Charcoal is a substance that is created from the decomposition of wood and other plant matter, so the answer to the question “does charcoal go bad” is no, it does not go bad, because it is not alive.
I am pretty certain that you have already used charcoal or if not, you plan to use the same in your home. This wonderful cooking fuel has been with us for quite some time now. Also, there is a strong possibility that it shall be with us in the long haul notwithstanding the advancements in technology.
To make great use of the fuel source, you need to really know how to care for and handle it. As part and parcel of this knowledge, you have to find out how long, if any, the charcoal gets bad. We would like to help you out with this one. Find the answers in the discussions that follow.
Does charcoal go bad?
NOT really! Charcoal is derived from dried wood. Its preparation also entails the extensive use of heat that goes a long way in sucking up all the moisture contents to leave the end products completely dry. Hardly does it have the ability to absorb the atmospheric moisture and is less prone hence to rotting.
Considering also that the wood that is used to make the charcoal is already dead, chances are zero that it may provide fodder for the termites and other kinds of insects. This means even if you store it for so long, there are zero risks that the termites might invade it and destroy it in any way.
Inasmuch as the charcoal ordinarily does not go bad, the chemical components of the wood that is used to make it up lose its tenacity with time. That means it may not always provide the degree of heat that is badly needed to maintain your foods properly cooked in the long run.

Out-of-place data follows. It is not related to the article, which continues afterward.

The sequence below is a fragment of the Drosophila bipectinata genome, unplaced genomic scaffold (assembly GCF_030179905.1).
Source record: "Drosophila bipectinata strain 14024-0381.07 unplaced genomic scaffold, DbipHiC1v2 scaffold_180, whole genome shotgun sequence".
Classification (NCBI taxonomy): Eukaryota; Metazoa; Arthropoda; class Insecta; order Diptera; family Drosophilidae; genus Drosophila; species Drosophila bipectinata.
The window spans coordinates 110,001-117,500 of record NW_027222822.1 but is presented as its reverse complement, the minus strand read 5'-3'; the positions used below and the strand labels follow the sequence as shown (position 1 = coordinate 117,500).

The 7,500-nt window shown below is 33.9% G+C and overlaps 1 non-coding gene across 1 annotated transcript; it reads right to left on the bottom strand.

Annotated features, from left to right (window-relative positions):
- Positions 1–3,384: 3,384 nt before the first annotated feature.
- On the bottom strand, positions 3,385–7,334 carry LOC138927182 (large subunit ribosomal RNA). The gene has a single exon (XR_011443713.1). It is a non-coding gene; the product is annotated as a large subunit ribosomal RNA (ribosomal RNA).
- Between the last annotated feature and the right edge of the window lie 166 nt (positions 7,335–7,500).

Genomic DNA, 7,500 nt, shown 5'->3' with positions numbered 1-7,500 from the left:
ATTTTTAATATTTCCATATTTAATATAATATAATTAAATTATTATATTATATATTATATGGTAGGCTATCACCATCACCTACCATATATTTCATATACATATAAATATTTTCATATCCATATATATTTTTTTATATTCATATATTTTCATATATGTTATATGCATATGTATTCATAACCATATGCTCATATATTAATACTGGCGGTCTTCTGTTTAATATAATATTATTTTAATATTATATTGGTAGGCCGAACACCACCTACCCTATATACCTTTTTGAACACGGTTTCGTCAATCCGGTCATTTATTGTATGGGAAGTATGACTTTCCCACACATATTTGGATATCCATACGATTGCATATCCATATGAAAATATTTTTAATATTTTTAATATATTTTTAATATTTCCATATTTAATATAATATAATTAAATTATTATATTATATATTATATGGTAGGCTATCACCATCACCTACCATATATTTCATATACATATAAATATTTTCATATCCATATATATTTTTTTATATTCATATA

Several things must be right though for charcoal to retain its proper working conditions. For one, you must store it in a cool dry place. The presence of any moisture is not good for the charcoal as this may be absorbed by and subsequently weaken the charcoal on the whole.
Further to the above, the containers in which the charcoal is stored have to be appropriately sealed and air-tight. It is only in this manner that the safety and the overall vitality of the charcoal may be upheld at all times. Proper sealing and packaging also prevent direct contact with small children and the dangers that come by.
From time to time, you also need to place this charcoal out in the open to dry out. That will contribute to the absorption of the moisture contents and the maintenance of the dry conditions overall. Proper exposure to the external air also serves to aerate the particles and to ensure proper burning thereafter.
When all factors are put into consideration though, charcoal does not get bad easily. Considering also that this is an item that is used readily and frequently, chances are high that by the time you use your stock, it is still within its ‘best before’ timeframe. Simply put: there should be no cause for alarm on your part!